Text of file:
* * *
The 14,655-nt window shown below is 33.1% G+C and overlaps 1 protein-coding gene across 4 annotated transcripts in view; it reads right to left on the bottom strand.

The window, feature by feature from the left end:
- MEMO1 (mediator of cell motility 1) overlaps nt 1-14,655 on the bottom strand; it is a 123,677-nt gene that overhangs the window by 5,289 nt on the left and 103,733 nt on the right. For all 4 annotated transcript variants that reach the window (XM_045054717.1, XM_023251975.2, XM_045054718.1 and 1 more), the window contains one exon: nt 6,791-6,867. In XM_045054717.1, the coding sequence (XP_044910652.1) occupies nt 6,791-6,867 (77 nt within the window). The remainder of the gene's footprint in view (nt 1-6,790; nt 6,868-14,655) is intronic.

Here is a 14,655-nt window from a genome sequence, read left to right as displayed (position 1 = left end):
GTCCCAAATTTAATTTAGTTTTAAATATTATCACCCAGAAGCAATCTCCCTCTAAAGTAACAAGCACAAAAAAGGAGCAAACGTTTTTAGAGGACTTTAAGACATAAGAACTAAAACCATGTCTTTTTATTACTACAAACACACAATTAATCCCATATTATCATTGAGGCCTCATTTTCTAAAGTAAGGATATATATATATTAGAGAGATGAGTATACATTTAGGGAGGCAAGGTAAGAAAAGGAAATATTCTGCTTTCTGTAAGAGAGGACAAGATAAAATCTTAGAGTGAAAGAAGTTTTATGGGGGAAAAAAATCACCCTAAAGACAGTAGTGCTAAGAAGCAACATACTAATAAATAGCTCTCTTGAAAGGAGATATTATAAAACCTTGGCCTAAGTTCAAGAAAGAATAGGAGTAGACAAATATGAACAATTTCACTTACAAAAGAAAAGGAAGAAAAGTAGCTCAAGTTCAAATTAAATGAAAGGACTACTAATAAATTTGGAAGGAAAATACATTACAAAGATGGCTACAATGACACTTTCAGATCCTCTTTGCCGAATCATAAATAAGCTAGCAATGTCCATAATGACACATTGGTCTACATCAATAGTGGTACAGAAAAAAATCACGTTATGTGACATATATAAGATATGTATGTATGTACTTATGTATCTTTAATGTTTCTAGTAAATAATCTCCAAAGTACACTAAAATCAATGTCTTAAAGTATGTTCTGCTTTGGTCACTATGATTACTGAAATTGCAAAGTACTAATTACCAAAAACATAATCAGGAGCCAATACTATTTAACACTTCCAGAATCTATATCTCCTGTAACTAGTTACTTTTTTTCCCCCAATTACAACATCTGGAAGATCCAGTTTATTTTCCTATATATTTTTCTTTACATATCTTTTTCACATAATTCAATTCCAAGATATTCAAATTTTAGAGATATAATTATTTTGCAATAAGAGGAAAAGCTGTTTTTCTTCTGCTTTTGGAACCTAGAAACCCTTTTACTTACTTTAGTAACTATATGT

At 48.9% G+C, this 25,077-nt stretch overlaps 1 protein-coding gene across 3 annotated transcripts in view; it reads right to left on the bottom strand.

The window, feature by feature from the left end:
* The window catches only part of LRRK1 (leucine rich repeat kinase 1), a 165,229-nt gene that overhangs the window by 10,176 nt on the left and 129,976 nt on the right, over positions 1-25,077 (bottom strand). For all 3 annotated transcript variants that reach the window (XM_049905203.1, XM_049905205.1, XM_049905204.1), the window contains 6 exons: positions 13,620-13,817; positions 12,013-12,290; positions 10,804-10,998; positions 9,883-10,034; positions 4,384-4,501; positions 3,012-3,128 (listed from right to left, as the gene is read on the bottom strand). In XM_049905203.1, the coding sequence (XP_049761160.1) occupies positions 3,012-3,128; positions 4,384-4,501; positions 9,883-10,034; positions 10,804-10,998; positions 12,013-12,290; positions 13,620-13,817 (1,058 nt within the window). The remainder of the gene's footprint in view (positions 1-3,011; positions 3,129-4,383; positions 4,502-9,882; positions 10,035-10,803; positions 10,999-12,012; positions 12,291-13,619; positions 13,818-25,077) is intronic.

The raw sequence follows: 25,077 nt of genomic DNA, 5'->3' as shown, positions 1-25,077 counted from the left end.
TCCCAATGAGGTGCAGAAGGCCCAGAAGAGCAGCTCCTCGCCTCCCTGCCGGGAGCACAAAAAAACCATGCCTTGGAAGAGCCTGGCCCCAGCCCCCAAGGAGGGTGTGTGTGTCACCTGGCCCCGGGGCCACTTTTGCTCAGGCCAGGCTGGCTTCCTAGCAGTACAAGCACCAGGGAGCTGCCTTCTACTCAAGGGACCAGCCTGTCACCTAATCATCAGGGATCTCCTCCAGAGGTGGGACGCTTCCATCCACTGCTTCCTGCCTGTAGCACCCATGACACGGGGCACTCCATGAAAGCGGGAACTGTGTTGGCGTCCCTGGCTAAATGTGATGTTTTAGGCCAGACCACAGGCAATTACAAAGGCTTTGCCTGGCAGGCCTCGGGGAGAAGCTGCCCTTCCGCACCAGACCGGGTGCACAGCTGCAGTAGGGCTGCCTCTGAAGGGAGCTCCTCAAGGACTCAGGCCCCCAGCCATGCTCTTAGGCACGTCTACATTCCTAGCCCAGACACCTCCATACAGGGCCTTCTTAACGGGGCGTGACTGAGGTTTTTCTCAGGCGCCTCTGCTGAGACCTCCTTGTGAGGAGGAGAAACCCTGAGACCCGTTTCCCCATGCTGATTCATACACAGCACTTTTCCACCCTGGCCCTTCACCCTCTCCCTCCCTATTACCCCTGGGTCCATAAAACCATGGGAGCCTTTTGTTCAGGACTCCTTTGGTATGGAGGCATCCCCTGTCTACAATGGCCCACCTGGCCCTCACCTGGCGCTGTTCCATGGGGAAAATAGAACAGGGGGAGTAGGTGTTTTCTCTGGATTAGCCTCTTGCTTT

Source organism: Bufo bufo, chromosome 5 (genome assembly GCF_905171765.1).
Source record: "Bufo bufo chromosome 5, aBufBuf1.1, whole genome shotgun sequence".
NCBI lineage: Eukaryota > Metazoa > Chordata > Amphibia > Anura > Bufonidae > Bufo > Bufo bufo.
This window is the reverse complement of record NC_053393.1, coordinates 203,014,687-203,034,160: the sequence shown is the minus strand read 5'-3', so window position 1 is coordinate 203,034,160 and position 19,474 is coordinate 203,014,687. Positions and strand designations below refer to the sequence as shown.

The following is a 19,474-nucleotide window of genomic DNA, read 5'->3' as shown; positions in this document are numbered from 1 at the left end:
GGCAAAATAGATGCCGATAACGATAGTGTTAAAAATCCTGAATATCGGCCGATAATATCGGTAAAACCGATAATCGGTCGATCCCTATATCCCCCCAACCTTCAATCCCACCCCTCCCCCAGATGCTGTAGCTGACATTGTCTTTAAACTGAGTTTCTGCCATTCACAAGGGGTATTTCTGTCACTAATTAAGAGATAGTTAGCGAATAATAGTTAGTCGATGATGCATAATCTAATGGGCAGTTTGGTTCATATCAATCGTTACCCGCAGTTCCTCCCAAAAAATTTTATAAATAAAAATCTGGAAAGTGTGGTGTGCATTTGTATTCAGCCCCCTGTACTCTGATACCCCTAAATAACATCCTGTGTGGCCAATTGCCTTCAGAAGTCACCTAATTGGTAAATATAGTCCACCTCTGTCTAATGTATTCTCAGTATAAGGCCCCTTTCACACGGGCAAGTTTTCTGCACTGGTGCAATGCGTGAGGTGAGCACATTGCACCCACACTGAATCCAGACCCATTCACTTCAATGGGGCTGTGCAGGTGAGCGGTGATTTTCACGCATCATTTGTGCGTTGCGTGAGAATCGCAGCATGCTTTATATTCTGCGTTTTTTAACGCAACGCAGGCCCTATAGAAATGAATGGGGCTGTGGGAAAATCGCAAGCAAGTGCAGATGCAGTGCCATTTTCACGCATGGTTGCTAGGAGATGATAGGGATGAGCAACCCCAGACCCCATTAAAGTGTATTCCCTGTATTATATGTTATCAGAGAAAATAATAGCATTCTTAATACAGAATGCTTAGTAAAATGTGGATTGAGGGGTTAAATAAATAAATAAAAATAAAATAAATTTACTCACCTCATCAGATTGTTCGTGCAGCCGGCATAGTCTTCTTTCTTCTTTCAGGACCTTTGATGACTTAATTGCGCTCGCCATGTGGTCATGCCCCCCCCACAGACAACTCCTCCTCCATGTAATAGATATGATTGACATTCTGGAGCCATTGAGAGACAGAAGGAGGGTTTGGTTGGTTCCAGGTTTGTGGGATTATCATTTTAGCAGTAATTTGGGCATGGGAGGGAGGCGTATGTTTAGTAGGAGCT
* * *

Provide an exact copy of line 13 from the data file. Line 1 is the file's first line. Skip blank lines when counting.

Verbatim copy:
NCBI lineage: Eukaryota > Metazoa > Chordata > Amphibia > Anura > Bufonidae > Bufo > Bufo bufo.